This articles discusses Register Allocation by Graph Coloration which is a very important topic in Computer Science. We would begin the discussion by considering Memory Hierarchy Management.
Memory Hierarchy Managment
Programs in the Computer are written as if there are only two kinds of memory namely:
- Main Memory
The computer programmer is responsible for data transfer between the disk and the memory (e.g file I/O)
The hardware is responsible for moving data between memory and cache
The Compiler is responsible for moving data between the memory and the registers and that is what register allocation is concerned with
Trends in Memory Management Hierarchy
Cache and register sizes are growing slowly
Processor speed improves faster than memory speed and disk speed
The Cost of cache miss continuously growing
The widening gap is bridged with more cache
Therefore it is very important to:
Manage registers properly
Manage caches properly
While the computer hardware manages the data in the cache, compilers are good at managing registers and there is need for an efficient technique in managing registers
Overview of Register Allocation
The programmer makes use of variables (e.g. a, b, c, x1, x2 ) in writing high-level program codes. At some point in time, the compiler would have to replace this variables using registers. This happens in the code-generation phase of the compilation process
While the programmer does not have a limit to the number of variables he can use, the hardware on the other hand have a limited amount of memory. So the challenge is how limited number of registers in the CPU can be allocated to indefinite number of variables used by the programmer.
Register Allocation process handles this and is the process of determining which values should be placed into which registers and at what times during the execution of the program.
Register Allocation Techniques
There have been a number of techniques developed to perform register allocation at a variety of levels. Four of these techniques are examined in this section, namely:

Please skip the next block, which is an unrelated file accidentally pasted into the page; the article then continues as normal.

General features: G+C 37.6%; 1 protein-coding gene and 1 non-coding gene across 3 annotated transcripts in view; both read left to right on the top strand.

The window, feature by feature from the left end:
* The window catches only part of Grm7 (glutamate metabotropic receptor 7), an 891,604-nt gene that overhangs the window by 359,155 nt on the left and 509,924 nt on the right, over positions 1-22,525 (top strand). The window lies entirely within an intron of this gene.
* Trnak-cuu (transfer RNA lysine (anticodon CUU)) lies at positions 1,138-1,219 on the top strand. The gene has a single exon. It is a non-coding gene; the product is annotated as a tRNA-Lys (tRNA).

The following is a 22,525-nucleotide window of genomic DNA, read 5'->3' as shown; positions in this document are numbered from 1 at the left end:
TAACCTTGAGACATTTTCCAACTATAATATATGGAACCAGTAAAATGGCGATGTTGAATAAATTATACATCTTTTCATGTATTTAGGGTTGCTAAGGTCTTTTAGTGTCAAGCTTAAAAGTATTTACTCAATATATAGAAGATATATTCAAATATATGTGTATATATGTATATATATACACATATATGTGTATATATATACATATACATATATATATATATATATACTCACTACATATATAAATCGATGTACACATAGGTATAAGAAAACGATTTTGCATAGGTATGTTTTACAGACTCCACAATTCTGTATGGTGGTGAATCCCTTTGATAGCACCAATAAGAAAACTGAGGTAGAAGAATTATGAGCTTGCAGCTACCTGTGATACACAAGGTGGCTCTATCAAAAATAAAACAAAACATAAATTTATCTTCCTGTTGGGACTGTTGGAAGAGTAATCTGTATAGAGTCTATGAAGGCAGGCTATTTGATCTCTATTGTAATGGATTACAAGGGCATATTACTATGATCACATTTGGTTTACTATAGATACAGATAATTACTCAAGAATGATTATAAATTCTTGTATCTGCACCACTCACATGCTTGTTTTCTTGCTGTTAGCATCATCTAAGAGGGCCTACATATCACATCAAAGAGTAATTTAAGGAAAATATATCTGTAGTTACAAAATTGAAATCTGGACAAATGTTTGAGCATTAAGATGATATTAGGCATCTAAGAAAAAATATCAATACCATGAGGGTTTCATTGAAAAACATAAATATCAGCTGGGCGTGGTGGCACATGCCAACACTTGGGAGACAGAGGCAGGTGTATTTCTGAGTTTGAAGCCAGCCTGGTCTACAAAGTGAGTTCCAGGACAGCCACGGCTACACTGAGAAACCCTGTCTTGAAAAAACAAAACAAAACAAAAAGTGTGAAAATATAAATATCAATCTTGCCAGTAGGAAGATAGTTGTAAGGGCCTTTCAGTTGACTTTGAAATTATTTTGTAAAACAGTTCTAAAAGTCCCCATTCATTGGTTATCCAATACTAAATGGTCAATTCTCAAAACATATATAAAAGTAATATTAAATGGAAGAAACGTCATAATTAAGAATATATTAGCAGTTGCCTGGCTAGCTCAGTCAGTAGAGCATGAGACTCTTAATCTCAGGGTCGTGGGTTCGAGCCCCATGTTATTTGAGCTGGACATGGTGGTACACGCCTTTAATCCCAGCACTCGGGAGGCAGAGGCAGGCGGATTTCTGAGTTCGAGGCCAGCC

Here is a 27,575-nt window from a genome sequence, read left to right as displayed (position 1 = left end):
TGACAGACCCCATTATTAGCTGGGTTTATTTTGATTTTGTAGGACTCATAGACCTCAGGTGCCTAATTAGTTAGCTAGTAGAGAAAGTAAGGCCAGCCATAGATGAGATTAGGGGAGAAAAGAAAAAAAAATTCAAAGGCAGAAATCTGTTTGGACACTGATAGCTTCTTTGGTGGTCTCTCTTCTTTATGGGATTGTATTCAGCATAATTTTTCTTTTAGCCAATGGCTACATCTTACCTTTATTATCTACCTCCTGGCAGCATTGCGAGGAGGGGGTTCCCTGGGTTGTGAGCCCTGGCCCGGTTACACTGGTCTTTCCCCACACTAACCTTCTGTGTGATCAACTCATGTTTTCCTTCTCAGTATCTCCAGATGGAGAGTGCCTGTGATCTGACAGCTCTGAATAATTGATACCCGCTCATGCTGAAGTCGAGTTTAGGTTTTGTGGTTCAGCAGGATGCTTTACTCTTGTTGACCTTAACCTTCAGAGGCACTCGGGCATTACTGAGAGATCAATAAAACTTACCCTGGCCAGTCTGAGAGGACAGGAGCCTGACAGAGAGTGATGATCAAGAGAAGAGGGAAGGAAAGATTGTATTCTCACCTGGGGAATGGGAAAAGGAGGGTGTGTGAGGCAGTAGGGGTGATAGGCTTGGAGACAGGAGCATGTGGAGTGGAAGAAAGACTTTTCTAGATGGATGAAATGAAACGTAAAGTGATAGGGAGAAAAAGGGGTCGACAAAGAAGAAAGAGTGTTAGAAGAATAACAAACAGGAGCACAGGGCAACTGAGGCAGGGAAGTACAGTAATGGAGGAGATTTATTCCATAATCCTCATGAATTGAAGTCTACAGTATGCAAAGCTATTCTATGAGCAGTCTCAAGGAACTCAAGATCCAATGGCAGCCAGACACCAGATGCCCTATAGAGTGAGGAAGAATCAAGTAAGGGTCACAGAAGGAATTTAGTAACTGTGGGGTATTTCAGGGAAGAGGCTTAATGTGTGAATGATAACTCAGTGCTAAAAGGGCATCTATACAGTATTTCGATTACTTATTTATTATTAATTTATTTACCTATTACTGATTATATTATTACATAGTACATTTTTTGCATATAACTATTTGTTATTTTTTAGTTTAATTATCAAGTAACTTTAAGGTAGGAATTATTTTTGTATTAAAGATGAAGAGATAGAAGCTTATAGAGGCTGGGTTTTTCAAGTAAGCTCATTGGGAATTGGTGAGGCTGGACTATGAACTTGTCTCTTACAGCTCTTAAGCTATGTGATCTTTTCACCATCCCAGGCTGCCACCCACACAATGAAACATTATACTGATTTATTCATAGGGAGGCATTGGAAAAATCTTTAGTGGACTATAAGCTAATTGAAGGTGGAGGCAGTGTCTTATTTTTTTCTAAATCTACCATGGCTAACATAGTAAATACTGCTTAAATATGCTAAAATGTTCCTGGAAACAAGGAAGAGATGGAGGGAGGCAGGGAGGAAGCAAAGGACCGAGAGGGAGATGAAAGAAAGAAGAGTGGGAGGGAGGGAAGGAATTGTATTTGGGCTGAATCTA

Local Register Allocation
Global Register Allocation
Inter procedural Register Allocation
Allocation by Graph Coloration
Local Register Allocation: This technique refers to allocation within a very small piece of code, typically a basic block. Outside the block, the register can be reused for other variables
Global Register Allocation: This technique assigns registers within an entire function and the register remains active throughout the life of the program or procedure
Interprocedural Register Allocation: This technique assigns registers across function calls and module boundaries.
The first two techniques are commonplace, with global register allocation implemented most times in every production compiler with inter procedural register allocation is rarely used in modern compilers.
But the technique we would discuss is Register Allocation by Graph Coloration
How Register Allocation By Graph Coloration Works
Register allocation by graph coloration technique was first used the a computer scientist named G.J. Chaitin and his colleagues around 1980. This was while he was working in the PL-8 Compiler for IBM-801 RISK prototype.
But before then in 1971, the technique has already been proposed by another Computer Scientist named John Cocke. He outlined that there is a close relationship between register allocation and mathematical problem of graph coloring. Today almost every commercial compiler uses graph coloring for global register allocation.
When formulated as a coloring problem, each node in the graph represents the live range of a particular value. A live range is defined as a write to a register followed by all the uses of that register until the next write. An edge between two nodes indicates that those two live ranges interfere with each other because their lifetimes overlap.
In other words, they are both simultaneously active at some point in time, so they must be assigned to different registers.
The resulting graph is thus called Register Interference Graph
Example of Register Allocation by Graph Coloration in Part 2